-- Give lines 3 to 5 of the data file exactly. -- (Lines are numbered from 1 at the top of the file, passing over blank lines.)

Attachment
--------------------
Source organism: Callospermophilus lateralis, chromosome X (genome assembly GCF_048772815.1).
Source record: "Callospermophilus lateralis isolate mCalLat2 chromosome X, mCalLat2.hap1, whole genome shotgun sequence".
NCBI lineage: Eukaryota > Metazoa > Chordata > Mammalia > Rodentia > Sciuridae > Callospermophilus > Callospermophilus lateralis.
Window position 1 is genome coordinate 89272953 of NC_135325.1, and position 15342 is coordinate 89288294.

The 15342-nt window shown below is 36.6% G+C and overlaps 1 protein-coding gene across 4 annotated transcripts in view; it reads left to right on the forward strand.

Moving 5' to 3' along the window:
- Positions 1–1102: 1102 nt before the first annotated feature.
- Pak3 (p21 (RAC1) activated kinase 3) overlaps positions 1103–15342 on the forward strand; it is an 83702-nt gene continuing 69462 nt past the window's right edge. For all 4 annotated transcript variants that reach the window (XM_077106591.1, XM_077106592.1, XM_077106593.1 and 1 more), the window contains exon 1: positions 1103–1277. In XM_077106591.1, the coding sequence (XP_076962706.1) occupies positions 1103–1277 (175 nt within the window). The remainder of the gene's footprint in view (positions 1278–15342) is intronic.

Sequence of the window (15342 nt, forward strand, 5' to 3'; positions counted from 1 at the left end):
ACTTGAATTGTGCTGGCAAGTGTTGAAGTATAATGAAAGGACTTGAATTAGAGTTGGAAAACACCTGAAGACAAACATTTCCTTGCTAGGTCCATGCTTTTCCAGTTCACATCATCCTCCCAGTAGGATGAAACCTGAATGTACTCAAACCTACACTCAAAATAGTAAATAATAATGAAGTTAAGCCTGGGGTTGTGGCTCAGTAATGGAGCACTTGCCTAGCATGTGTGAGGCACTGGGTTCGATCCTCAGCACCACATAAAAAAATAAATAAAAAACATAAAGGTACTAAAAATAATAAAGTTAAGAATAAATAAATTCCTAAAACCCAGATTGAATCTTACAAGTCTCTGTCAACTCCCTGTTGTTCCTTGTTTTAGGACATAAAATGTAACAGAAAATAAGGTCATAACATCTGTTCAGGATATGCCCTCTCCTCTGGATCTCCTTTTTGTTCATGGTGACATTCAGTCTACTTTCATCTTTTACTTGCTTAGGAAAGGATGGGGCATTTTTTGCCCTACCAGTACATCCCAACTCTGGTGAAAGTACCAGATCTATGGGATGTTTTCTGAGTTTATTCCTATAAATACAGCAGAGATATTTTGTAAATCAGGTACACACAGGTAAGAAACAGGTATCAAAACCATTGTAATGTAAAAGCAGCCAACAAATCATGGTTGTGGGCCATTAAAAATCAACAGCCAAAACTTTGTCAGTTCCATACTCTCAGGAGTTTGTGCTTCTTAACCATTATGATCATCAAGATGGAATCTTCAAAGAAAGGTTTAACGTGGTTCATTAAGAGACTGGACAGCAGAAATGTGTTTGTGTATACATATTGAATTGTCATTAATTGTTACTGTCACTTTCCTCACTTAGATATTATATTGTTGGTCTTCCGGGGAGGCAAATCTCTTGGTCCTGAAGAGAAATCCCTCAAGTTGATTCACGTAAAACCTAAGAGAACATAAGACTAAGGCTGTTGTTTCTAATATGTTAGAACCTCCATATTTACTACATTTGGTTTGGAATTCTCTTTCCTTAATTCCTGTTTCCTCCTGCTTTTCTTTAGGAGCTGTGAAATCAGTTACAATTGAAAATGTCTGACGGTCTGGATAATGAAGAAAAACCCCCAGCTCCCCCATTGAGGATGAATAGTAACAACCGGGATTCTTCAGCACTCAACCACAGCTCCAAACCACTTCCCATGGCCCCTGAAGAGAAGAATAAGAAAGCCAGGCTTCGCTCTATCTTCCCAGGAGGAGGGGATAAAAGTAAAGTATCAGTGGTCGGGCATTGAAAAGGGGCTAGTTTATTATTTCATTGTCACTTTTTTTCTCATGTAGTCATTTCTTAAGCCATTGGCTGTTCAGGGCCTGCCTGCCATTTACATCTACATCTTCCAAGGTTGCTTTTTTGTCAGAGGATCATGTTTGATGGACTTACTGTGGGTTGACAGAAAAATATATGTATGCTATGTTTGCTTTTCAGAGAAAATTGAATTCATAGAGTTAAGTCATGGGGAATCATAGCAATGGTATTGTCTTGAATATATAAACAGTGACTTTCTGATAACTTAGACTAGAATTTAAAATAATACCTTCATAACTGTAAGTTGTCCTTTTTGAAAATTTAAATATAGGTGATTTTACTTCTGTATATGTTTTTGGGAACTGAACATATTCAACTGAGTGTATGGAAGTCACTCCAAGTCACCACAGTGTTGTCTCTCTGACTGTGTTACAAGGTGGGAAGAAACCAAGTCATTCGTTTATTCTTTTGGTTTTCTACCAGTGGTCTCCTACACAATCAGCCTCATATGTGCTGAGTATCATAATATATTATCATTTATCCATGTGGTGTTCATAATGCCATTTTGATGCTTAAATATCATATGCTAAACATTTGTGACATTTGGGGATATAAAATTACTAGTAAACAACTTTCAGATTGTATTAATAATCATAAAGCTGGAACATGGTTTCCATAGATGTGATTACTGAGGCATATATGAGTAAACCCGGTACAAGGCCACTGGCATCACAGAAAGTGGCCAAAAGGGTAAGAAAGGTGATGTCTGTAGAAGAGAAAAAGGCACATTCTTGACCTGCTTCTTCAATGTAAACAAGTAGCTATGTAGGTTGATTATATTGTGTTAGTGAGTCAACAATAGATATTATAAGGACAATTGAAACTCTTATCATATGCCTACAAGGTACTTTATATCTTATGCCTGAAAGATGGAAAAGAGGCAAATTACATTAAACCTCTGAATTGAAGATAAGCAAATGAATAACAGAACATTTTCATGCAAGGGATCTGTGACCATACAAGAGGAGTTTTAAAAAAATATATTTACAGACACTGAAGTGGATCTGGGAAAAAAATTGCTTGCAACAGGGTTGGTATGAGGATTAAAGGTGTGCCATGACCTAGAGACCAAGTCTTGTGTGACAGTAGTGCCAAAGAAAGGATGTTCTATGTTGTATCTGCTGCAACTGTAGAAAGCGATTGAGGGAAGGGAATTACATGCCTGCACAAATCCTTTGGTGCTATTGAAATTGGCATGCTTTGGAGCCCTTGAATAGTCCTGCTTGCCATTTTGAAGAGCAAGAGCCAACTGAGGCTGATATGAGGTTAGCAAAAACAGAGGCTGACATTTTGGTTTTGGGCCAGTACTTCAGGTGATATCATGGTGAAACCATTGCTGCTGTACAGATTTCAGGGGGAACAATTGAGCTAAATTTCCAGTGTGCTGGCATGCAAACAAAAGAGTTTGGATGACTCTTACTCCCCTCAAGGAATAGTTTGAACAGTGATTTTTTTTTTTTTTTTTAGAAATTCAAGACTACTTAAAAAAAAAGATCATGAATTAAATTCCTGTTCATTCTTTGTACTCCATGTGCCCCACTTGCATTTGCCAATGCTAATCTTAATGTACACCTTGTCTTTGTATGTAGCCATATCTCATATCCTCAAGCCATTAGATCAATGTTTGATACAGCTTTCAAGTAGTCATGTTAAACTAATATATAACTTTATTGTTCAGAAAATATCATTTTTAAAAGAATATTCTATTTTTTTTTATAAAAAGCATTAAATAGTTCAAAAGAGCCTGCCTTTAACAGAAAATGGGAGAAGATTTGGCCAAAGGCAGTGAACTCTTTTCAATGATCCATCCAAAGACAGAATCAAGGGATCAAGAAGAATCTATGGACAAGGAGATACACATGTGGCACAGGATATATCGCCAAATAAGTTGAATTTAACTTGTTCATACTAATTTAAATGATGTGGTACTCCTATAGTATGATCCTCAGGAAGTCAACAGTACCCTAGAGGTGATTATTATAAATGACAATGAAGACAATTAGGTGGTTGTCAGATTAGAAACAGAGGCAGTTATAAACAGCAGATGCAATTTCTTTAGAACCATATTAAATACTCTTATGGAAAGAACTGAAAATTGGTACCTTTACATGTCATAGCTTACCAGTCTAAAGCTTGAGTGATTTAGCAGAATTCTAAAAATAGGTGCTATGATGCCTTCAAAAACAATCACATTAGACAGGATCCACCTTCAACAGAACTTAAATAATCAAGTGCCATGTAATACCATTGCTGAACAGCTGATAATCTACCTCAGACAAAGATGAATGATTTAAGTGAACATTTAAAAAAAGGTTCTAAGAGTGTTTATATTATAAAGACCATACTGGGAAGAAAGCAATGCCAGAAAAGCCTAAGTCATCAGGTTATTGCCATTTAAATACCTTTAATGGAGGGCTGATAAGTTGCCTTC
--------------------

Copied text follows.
NCBI lineage: Eukaryota > Metazoa > Chordata > Mammalia > Rodentia > Sciuridae > Callospermophilus > Callospermophilus lateralis.
Window position 1 is genome coordinate 89272953 of NC_135325.1, and position 15342 is coordinate 89288294.

The 15342-nt window shown below is 36.6% G+C and overlaps 1 protein-coding gene across 4 annotated transcripts in view; it reads left to right on the forward strand.